Loss Control Insights for Public Sector
Seven Slick Ways to Get the Most Out of Your Ice Melt
When it comes to winter maintenance of the sidewalks and parking lots for your community facilities, ice melt can be a valuable tool. Make sure you’re getting the most out of your ice melt with these tips.
Start with Snow Removal
Ice melt must be applied directly to the walking surface to be effective, typically after shoveling or plowing. Don’t use ice melt to simply melt snow or ice when mechanical removal is possible. Ideally, you should preapply a liquid ice melt product (brine) before precipitation begins to prevent ice and snow from bonding to the surface.
If pre-storm application isn’t possible, make sure you clear the snow before applying the ice melt to ensure it actually makes contact with the walking surface. If possible, forego shoveling for less ergonomically stressful snow removal methods such as plows, blowers and power brushes.
Plan Ahead to Prioritize Application
Know which walking surfaces are high risk (i.e., often icy, prone to black ice, located in the shade) and plan to make their treatment a priority. You’ll also want to prioritize high-traffic areas and check them throughout the day.
Don’t Use Too Much
According to manufacturers, less is usually more when it comes to ice melt. Applying too much can actually be counterproductive when the extra is tracked inside, creating a slippery residue on floors and damaging carpeting. Help control your application by using handheld fertilizer spreaders for small areas and walk-behind spreaders for large areas. Colored ice melt can also give you a visual indication of how much has been put down.
Consider the Surface
Ice melt is not recommended for new concrete less than a year old, or on porous walkway surfaces such as brick. Before using ice melt, consider applying a sealer to help prevent concrete damage. Sealed concrete also requires less ice melt. Use abrasives such as sand where ice melt is not appropriate. To reduce damage on concrete, be sure to remove the slushy layer once the ice melt has done its job.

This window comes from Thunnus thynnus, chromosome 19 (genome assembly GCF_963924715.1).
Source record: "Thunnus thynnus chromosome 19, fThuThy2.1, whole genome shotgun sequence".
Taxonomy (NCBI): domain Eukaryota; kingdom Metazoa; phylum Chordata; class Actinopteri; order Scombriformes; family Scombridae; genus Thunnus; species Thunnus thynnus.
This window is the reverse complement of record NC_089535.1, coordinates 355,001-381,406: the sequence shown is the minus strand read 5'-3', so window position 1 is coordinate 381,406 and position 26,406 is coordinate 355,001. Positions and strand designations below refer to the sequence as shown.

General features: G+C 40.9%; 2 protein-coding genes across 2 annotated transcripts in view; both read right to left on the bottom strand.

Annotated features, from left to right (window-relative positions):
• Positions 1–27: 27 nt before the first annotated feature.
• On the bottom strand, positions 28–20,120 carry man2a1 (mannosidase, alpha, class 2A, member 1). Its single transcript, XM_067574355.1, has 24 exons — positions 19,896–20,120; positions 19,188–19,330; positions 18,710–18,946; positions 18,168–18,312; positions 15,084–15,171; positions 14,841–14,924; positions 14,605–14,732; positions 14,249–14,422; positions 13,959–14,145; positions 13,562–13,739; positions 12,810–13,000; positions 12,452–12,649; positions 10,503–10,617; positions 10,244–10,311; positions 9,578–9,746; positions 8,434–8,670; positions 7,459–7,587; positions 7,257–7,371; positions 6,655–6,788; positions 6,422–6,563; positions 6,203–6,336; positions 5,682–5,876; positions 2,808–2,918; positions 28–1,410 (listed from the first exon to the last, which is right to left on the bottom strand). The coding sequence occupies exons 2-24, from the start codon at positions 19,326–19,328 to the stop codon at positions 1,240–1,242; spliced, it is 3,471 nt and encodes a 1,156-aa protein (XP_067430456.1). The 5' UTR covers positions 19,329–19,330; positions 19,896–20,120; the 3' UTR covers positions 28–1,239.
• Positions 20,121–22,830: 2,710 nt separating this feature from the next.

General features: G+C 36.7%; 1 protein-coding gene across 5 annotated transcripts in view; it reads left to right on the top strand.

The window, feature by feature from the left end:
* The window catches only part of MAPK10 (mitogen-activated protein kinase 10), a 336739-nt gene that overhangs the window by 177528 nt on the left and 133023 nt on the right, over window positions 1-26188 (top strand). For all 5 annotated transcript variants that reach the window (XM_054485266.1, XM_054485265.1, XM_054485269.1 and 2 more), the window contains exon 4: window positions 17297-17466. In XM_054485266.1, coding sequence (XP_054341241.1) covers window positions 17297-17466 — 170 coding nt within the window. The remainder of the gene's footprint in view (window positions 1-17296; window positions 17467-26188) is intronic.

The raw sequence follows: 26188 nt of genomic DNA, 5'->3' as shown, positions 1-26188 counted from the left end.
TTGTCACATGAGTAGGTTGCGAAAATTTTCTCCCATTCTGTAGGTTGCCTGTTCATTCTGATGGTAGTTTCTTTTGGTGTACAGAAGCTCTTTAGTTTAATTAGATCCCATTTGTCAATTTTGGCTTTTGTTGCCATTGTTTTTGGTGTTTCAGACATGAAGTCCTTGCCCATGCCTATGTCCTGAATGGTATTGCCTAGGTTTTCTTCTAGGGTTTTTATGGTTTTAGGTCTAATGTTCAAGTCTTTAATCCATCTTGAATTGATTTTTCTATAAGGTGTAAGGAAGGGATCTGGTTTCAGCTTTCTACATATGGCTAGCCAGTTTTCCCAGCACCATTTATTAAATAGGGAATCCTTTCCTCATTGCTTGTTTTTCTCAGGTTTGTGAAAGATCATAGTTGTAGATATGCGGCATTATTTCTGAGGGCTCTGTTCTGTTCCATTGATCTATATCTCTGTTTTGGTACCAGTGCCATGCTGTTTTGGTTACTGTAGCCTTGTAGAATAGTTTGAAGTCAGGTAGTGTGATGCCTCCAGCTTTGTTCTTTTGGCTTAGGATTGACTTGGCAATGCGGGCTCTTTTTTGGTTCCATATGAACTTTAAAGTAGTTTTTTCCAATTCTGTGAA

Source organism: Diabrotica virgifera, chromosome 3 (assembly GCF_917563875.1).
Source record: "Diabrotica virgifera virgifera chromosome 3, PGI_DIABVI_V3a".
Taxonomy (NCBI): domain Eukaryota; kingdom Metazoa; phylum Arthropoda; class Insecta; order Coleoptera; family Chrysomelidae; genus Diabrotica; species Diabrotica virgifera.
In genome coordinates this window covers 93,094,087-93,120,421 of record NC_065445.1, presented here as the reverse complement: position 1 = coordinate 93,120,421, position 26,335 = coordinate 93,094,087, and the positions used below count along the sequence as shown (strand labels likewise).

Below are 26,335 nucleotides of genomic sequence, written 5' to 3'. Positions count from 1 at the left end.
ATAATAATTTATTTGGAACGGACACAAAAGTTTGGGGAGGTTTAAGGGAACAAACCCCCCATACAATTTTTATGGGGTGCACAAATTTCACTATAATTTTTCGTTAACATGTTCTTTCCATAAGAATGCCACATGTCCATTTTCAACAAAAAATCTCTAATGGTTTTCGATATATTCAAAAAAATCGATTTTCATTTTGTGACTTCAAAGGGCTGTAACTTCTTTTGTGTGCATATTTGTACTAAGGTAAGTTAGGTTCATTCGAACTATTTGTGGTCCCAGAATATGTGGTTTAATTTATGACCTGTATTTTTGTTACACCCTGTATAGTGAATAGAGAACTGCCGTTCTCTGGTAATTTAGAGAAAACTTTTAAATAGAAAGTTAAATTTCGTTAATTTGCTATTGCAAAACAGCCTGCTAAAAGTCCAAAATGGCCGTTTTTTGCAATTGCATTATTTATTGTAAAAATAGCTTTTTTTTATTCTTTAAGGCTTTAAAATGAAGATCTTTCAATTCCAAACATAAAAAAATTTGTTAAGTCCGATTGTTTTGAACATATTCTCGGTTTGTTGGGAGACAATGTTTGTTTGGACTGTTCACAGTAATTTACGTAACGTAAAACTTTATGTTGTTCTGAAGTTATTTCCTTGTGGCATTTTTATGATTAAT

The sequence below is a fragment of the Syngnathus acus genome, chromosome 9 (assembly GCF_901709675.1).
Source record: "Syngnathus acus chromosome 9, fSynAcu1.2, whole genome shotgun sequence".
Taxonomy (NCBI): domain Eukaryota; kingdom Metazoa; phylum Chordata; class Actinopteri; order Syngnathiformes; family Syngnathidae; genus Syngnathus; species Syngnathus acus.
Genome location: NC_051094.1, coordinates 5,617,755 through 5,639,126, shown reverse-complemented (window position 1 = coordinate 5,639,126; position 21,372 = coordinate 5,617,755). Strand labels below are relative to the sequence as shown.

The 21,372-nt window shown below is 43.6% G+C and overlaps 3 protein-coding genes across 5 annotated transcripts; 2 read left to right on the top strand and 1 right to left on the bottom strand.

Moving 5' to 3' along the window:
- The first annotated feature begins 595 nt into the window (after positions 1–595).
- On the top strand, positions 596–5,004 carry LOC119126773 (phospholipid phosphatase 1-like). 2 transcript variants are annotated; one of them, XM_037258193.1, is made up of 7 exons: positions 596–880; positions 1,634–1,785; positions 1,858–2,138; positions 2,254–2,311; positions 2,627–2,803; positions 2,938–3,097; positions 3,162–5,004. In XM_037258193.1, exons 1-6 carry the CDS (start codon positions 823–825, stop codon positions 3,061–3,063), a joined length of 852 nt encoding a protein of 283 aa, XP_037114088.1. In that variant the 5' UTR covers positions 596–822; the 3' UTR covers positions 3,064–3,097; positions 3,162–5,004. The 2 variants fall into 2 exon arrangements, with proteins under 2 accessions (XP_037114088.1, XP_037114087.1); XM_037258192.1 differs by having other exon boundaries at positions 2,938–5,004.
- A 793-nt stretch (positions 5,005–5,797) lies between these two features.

Choose the Right Product
The best ice melt product for you depends on a variety of factors, including expected temperatures, surface materials and the need to protect any vegetation. Rock salt (sodium chloride) is by far the least expensive option but it is only effective down to 15°F. Magnesium and calcium chloride products are very effective at lower temperatures, but are more expensive. Products with a high concentration of calcium chloride are more likely to leave a slippery, oily residue when tracked inside. Magnesium chloride produces less residue and is generally safer for vegetation.
Don’t limit your slip-prevention tools to just ice melt. In most cases, application of a traction aid (e.g., coarse sand, poultry grit or oil absorbent) can be a helpful treatment for icy surfaces, especially during thaw/refreeze conditions.
Keep It Outside
Help reduce tracked-in ice melt residue by placing mats both inside and outside all entrances. Additional walk-off mats are likely needed during snowy weather. Hard surface floors should be mopped as needed throughout the day, and mats should be replaced when they become saturated.
Don’t Forget About Refreeze
Melted snow and ice can refreeze overnight, or even during the day depending on sun exposure, creating slippery and hard-to-see patches of black ice. Inspect walkways before the day’s foot traffic begins so you can treat slippery spots with ice melt or traction aids. Mark especially dangerous spots with cones or signs. Be sure to adjust sensors and timers on exterior lights during winter months to ensure adequate illumination of outdoor walking surfaces.
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